It is not the case in India, which is full-swing building dams in the North-east without the necessary scientific knowledge of the seismicity of the area.
Who remember the earthquake of August 15, 1950?
I have often written about this on this blog.
Today, I am posting a text describing the August 15, 1950 earthquake which had its epicenter in Rima in Tibet, just north of the McMahon Line:
Seismographs the world over one day last fortnight registered an earthquake so violent that the record of its convulsions ran off the paper. Because of the incomplete recordings, seismologists were unable at first to determine the quake's location, later reckoned that it must have hit hardest in southeastern Tibet and in northern Assam (a province of India). Communications with this wild mountain region, always poor, had stopped abruptly; the extent of the damage done by the quake could only be guessed at. By last week, frightening evidence of the quake's dreadful work in Assam had begun to reach the outer world. Shipping on the lower Brahmaputra River (whose source is in the Himalayas) was dislocated by a tide of tens of thousands of uprooted trees and the bodies of tigers, elephants and other wild life borne down the river from the earthquake area. The waters of the Brahmaputra, blackened with sulphur that the quake had churned up from the earth's innards, cast up millions of dead and dying fish. Up in the mountains the river had been dammed by landslides. Indian air force pilots in Liberator bombers were sent to blast the river free, but before they could go to work, the water burst free and inundated vast stretches of land. Ledo airfield, built as a U.S. Air Force base during World War II, was destroyed. Frightened travelers who managed to make their way out of the earthquake region told of entire villages that had been swallowed. Thousands of people and cattle were marooned on islands in flooded areas. Brahmin priests performed propitiation ceremonies to the goddess of earth and the god of destruction. The quake had not yet spent itself. Hills were still disappearing and new hills were rising out of the laboring earth. Peasants in the area sat in numb and sleepless terror, watching tumblers half-filled with water for signs of further tremors. At the slightest trembling of the water, they would rush frantically to open ground. At week's end New Delhi heard that the death toll was close to 5,000.Colin S Jackson wrote on 1 May 2006 about the Assam earthquake of 1950 which appeared in August 15th 1950, the anniversary of India's Independence.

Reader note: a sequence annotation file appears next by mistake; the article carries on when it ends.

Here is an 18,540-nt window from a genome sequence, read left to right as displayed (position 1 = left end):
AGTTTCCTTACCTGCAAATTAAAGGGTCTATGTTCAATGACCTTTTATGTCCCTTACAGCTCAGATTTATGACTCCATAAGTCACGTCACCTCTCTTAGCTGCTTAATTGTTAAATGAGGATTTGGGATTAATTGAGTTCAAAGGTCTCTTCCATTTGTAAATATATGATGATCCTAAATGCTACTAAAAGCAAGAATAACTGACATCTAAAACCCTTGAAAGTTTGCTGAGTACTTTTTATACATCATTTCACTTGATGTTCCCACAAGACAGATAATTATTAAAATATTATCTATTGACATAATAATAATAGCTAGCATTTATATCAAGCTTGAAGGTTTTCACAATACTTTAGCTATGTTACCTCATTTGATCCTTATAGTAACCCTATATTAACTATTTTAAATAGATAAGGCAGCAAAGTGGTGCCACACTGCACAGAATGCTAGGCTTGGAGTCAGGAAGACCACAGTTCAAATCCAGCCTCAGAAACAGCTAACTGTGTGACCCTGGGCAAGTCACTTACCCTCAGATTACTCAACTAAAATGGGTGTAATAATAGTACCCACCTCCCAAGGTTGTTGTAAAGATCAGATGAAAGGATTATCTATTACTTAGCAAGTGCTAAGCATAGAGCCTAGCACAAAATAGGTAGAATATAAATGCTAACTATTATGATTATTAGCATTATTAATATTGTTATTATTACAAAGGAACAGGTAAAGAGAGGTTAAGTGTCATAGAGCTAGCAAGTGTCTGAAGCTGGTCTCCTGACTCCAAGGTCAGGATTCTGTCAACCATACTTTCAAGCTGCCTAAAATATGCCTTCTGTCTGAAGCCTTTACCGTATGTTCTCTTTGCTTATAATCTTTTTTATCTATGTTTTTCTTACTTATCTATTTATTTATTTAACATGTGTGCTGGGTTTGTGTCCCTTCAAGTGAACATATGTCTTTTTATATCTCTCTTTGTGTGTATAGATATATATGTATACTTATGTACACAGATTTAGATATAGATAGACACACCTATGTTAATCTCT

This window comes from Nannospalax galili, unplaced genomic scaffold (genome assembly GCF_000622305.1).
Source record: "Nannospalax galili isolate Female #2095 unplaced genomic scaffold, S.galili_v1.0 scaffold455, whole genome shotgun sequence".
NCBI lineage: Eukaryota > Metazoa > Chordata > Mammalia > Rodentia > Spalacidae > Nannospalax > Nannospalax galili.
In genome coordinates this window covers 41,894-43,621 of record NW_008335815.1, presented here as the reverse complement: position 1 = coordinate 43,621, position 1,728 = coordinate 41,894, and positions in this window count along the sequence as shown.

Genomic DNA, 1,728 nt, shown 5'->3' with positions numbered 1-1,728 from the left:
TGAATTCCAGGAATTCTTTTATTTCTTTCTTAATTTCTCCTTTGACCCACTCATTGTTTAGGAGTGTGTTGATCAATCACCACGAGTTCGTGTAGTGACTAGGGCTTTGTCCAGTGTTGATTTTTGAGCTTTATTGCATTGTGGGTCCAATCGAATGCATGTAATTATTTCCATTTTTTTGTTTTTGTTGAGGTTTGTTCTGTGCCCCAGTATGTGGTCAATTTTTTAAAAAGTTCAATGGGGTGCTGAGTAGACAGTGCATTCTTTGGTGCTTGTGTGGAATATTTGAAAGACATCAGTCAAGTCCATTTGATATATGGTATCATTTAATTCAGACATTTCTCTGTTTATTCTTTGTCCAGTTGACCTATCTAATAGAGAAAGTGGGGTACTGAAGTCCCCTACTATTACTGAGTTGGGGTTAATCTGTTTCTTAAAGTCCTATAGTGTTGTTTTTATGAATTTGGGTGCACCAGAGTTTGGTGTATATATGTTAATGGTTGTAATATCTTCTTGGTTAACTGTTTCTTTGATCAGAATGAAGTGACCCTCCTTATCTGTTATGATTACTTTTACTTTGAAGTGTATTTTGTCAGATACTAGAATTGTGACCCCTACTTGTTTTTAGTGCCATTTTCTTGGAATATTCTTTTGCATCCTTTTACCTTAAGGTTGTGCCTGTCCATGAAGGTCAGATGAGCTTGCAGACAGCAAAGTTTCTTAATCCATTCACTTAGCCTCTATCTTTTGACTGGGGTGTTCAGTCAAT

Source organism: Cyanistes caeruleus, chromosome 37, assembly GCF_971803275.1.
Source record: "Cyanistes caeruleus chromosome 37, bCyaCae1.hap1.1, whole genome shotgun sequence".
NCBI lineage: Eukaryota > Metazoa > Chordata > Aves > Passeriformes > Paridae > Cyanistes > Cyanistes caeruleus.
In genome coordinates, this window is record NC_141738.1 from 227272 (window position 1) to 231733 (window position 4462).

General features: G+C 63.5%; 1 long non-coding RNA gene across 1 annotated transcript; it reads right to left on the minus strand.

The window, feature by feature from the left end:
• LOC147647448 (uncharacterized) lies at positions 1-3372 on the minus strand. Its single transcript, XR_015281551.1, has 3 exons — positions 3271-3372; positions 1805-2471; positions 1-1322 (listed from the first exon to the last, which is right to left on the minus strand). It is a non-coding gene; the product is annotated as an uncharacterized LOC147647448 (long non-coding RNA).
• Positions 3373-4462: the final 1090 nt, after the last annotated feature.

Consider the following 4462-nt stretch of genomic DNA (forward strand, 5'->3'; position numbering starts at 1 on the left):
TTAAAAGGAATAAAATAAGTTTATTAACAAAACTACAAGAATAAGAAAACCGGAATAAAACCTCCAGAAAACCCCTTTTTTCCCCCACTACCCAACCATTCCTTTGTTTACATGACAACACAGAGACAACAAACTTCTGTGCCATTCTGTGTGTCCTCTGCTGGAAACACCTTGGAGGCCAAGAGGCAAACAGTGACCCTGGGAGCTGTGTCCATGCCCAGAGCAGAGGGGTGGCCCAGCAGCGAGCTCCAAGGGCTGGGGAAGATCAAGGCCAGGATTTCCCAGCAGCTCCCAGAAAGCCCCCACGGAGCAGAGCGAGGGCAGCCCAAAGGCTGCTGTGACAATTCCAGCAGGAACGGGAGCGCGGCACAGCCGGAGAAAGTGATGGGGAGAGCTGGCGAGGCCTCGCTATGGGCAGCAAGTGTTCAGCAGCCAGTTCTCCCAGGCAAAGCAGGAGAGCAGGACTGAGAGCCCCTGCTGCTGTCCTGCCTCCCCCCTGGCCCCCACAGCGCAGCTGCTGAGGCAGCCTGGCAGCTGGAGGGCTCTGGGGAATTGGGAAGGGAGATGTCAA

I had arrived on Nya Gogra Tea Estate, the most easterly garden in Darrang District Assam, fresh from the UK a few weeks earlier on about 9th June. I was sharing a bungalow with another assistant named John de Jonghe, we had had our baths and were sitting pyjama clad and dressing-gowned in the sitting room awaiting dinner. At the time I had not really taken note, but all the crickets, jackals etc had gone completely silent, and John was sitting watching a bell. The bell was one with a central striker, and he had loosened the bell so that it was loose and rocking, occasionally hitting the striker and so sounding the bell. I don't know how long he had been watching this, but he obviously knew something which I didn't.The Hindu wrote on August 21, 1950 about the "The Assam Earthquake":